Here's one more from the YEC camp:
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Date: Wed, 10 Dec 1997 17:13:14 +1030
Reply-To: "Friends of L'Abri and the founders Francis and Edith Schaeffer"
Sender: "Friends of L'Abri and the founders Francis and Edith Schaeffer"
From: Andrew Kulikovsky <anku@CELSIUSTECH.COM.AU>
Subject: [LABRI-L] more radiometric dating problems!
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Andrew Snelling (a PhD geologist) recently published the results of a
study (Creation Ex Nihlo vol. 20 no. 1) on the application of
radiometric dating to the Crinum coal mine in central Queensland,
When drilling, miners found pieces of wood 21 meters down entombed in a
basalt (hardened lava) flow. The wood was in 3 states: ash, charred and
in-tact. The came from trees that were still growing since an imprint of
a leaf was also discovered in the basalt. The local geological context
makes the basalt flow approx 30 million years old, if you accept the
standard model. Since the trees were entombed in the lava, they also
must be approx. 30 million years old. Also what apparently looked like
tree roots were found in the siltstone below the basalt, which suggests
the trees were rooted in the siltstone and thus growing on a land
surface that was then covered by basalt lava. The siltstone belongs to
the Permiam German Creek coal measures, conventionally believed to be
255 million years old.
Samples of the wood were collected and sent to Geochron Labs in the USA
and the ANS Lab at the Australian Nuclear Science and Technology
Organisation (ANSTO) near Sydney. Neither lab was told exactly where the
samples came from to ensure there would be no resultant bias and both
labs use the Accelerator Mass Spectrometry (AMS) technique for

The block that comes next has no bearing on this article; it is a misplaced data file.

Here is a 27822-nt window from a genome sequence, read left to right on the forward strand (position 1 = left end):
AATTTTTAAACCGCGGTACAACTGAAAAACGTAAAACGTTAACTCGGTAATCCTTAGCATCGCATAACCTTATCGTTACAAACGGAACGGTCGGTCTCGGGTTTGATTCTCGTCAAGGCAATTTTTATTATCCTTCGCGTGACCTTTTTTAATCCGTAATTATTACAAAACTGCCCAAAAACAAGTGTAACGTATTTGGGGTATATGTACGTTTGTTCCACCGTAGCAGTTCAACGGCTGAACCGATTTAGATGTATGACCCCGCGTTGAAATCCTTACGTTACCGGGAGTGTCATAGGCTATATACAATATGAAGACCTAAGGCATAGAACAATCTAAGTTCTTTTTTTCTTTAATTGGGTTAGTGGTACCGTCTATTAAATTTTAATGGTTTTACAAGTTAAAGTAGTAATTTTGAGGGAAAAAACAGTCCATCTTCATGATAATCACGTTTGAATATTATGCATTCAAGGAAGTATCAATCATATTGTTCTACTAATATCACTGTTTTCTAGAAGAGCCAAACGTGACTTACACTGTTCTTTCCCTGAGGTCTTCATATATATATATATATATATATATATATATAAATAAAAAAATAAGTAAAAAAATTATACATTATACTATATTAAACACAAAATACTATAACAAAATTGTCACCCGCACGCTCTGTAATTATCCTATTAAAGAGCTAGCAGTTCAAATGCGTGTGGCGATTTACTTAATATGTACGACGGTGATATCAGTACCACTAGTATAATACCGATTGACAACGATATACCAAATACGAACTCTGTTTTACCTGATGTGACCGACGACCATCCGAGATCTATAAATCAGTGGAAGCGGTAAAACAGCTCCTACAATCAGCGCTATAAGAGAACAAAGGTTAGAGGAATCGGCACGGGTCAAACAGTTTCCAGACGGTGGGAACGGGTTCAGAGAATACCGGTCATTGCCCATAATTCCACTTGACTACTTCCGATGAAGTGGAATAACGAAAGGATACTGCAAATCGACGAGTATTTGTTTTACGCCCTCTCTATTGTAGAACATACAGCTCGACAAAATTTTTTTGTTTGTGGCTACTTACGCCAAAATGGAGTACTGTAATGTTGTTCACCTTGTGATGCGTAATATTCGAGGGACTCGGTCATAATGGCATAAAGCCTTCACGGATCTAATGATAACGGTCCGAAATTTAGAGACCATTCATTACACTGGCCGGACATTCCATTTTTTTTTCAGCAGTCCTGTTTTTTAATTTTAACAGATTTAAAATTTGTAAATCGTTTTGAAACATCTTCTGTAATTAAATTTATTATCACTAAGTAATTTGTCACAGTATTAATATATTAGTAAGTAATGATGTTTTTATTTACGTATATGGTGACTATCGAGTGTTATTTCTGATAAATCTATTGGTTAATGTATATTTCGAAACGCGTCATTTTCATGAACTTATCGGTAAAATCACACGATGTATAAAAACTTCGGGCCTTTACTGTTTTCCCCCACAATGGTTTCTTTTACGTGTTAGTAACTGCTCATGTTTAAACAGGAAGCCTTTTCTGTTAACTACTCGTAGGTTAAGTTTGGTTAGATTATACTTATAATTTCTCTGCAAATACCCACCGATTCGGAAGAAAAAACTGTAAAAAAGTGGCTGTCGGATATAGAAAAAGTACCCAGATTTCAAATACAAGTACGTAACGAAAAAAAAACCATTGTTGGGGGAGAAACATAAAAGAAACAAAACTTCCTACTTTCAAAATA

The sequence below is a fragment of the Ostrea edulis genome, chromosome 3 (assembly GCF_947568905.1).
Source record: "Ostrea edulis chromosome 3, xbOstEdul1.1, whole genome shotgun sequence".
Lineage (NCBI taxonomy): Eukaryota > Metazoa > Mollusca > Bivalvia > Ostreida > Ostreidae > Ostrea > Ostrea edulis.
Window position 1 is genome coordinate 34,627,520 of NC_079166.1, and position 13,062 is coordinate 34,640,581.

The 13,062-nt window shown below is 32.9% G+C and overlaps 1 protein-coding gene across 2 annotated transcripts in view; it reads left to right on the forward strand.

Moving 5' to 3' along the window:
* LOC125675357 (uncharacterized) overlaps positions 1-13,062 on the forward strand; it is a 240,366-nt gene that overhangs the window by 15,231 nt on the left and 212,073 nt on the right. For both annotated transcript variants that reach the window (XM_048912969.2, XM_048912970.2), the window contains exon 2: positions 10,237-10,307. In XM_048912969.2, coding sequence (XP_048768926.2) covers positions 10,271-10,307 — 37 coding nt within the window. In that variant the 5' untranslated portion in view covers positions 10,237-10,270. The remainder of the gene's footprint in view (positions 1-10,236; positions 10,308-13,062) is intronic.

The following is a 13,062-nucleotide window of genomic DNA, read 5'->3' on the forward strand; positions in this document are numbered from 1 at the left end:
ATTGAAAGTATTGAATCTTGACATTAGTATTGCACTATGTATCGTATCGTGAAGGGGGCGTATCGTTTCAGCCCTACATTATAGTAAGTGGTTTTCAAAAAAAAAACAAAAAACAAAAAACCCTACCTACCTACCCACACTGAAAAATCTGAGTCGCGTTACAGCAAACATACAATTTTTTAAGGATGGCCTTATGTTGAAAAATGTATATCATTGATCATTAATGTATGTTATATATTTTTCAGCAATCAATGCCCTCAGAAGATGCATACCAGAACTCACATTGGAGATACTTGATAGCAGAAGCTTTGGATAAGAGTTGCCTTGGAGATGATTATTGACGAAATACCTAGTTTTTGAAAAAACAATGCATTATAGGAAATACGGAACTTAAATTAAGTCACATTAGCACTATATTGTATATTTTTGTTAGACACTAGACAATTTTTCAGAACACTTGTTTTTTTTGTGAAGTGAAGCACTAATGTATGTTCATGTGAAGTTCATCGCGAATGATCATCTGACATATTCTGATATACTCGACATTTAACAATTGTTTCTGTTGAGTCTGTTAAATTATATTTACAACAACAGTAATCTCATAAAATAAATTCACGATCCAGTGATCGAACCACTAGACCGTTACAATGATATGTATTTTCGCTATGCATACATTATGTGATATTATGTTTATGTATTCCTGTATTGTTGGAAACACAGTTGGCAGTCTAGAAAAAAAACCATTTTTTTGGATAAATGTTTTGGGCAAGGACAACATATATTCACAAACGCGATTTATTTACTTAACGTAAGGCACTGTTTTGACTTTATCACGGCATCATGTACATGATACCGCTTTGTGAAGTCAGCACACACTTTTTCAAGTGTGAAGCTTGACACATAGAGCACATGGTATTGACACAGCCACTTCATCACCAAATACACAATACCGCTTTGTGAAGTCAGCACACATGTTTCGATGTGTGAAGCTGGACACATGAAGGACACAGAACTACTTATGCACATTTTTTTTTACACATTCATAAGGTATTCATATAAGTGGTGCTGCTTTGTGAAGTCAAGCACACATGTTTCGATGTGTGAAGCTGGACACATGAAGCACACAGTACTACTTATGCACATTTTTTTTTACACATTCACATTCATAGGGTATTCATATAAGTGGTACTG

radiocarbon analyses which is supposedly more sensitive. Geochron is a
commercial company and ANSTO is a major research lab.
Basalt samples from the outcrop of the drill core were sent to the AMDEL
lab in Adelaide Australia and Geochron for K-Ar dating and basalt
samples from the drill core were also sent to Geochron.
The labs' staff (all PhD scientists) had no problem calculating
radiocarbon ages and when questioned were readily insistent that the
results were within the detection limits with one exception (although
the other lab did get a valid age from this sample), and therefore
provided quotable finite ages. They also pointed to the almost identical
delta C13 results which are consistent with carbon being organic carbon
from wood and indicating no possibility of contamination. The results
obtained indicated an age of around 44,000-45,000 years for the wood
encased in the basalt retrieved from the drill core.
However, the results from the K-Ar dating, which are also staunchly
defended by the lab staff (again PhD scientists), indicate an age of
around 45 million years.
So we have a couple of problems:
1. Dates of the basalt and the wood should be the same but they are
orders of magnitude apart.
2. If the basalt is 45 million years old as the geological context
and the radiometric dates suggest then so must the wood be 45 million
years old. However, it would not be possible to get a valid radiocarbon
age from wood that is this old.
So here we have another clear cut example of the unreliability of
radiometric dating methods. It also refutes the claims of some on this
list who insist that the various dating methods all agree and that the
error margins are comparatively small and that my previous examples were
from years ago and that radiometric dating practices and methods have
advanced so much since then.
It appears nothing has changed at all - radiometric dating is still
completely unreliable for determining absolute ages. So why believe
-- Andrew S. Kulikovsky B.App.Sc(Hons) MACS Software Engineer CelsiusTech Australia Module 6, Endeavour House,Technology Park, The Levels, S.A. 5095 Phone : +61 8 8343 3837 (Direct) Fax : +61 8 8343 3778 Email : firstname.lastname@example.org
"There's no gene for the human spirit."
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